On Sunday, Oct. 14, I'll be catching the season three premiere of AMC's The Walking Dead, the show that has managed to attract a demographically broad viewership and garner critical praise while being about -- of course -- zombies. The finale to season two was the most-watched basic cable drama telecast in history.
Unlike many viewers, what pulled me in wasn't the horror -- I had to be coaxed into caring about the undead after years of zombie flicks -- but rather, the sense of place. From the first episode, we are immersed in urban and rural Georgia. The humidity, the ambiance, the grittiness, and the non-L.A. look hooked me even before I got to know all of the characters or the long-arc plot.
The Walking Dead might not have been filmed in Georgia if the state wasn't so generous in return. Georgia tops the list of non-California states that have recently managed to attract TV film crews, to the tune of 36 shows spending $617 million production dollars. It's one of about forty states fighting to lure feature films and TV shows, using increasing incentives in what has been called an "incentives arm race."
Film and television production incentives offered by states climbed from $1 million in 2001 to approximately $1.3 billion in 2011. Every state wants to be the next Georgia, and states without a program have become as undesirable as an airline without a frequent flier program.
My own home state, Alaska, just renewed its 10-year film incentive program, one of the most generous in the country, supplying up to 44 percent of qualified expenditures to production companies in the form of a transferable tax credit.
Alaska is a top destination for reality programming (Deadliest Catch, one season of Ice Road Truckers) and the film scene has been heating up here. In November, the latest filmed-in-AK movie, Frozen Ground, a frightening based-on-true-events drama about a serial killer hunting strippers, starring Nicolas Cage and John Cusack, will premiere.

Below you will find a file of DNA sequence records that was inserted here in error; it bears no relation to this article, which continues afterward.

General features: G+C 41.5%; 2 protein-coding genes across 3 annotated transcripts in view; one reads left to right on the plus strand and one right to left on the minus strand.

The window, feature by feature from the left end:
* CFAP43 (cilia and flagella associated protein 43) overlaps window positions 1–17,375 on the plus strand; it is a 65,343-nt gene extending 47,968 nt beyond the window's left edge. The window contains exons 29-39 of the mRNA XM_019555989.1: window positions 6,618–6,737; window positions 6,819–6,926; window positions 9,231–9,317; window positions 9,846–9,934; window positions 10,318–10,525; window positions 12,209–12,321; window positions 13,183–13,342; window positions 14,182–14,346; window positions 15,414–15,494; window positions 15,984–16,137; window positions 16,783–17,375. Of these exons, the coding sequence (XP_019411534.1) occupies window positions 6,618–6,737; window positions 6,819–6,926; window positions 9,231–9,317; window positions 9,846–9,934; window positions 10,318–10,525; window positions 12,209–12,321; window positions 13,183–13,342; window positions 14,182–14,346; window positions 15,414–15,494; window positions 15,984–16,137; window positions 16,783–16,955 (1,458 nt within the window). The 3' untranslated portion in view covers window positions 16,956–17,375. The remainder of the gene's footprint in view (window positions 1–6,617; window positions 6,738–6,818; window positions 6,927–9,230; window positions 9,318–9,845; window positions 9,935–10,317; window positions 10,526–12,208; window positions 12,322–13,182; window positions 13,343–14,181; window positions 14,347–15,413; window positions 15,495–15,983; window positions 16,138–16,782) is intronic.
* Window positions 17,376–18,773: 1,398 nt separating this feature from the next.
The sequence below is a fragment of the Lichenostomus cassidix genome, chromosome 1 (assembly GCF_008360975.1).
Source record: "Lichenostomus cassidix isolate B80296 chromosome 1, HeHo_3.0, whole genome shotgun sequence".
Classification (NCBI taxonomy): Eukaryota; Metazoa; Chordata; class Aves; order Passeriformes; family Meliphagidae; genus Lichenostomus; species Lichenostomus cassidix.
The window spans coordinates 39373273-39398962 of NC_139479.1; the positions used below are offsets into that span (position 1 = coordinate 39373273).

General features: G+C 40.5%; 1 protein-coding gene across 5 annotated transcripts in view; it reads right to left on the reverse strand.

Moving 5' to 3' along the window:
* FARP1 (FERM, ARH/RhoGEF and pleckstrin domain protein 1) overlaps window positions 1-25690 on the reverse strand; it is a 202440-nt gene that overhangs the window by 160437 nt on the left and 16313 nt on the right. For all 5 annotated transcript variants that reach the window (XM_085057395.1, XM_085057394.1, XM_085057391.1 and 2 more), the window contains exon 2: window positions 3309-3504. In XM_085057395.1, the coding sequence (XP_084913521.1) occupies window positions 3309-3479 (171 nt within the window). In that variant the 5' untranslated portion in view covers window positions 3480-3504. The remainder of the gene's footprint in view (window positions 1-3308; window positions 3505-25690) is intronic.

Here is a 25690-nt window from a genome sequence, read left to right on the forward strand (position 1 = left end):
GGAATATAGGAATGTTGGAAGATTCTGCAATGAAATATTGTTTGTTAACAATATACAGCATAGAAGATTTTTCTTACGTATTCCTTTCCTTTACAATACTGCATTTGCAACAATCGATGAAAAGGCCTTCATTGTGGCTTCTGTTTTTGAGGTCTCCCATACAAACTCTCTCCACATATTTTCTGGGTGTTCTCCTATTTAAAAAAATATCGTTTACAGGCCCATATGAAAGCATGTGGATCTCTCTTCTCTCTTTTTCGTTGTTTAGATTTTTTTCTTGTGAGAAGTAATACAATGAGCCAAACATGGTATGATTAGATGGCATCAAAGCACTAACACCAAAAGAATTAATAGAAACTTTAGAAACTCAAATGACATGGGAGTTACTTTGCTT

But what we have not been able to bag -- despite incredible scenery, tons of story potential, and twenty hours of film-able natural light in summer -- is a scripted, episodic TV series.
Remember Northern Exposure, which ran for 110 episodes from 1990 to 1995? Filmed in Roslyn, Wash.
Seventeen years later, we're still waiting for our turn at the ball.
Well, not just waiting. Some of us are doing something about it. I'm part of a five-writer collaborative called "The Alaska Pilot Project" working full-time to develop TV scripts and concepts for stories set in Alaska.
Television shows are most often invented in rooms in Los Angeles, by staffers who have worked for years on other television shows. Breaking in from the outside -- and especially, from 3,000 miles away -- is a long shot. But we Alaskans live in a state of long shots and unexpected opportunities, like getting a big chunk of cold land from Russia, cheap. We're all gold panners here, willing to stand in freezing water for a while in the hope of a bonanza.
We'd love for any city or town in Alaska to be the next Albuquerque (location for one of my favorite shows, Breaking Bad), or Baltimore (The Wire), or New Orleans (Treme), to name three locations and shows that have been symbiotically, authentically successful.
And we're writing the material to prove that great characters and story ideas -- in addition to salmon and grizzly bears -- live here.
I'd personally like to believe that TV viewers get as much of a kick out of an accurate and atmospheric, real (non-L.A.) setting as foodies get from eating nourishing, locally sourced food. It's possible that a movement is heading in that direction, enhanced by the boom in state incentives programs. It's equally possible that this was just a decadal oddity, and that -- especially given most states' needs to belt-tighten -- the trend could decline.
What are your favorite set-and-filmed-beyond-L.A. shows?
Is your state's film incentives program on the chopping block or powering up?
Will you be noticing the Georgia landscape in Walking Dead, or just looking for the splatter?
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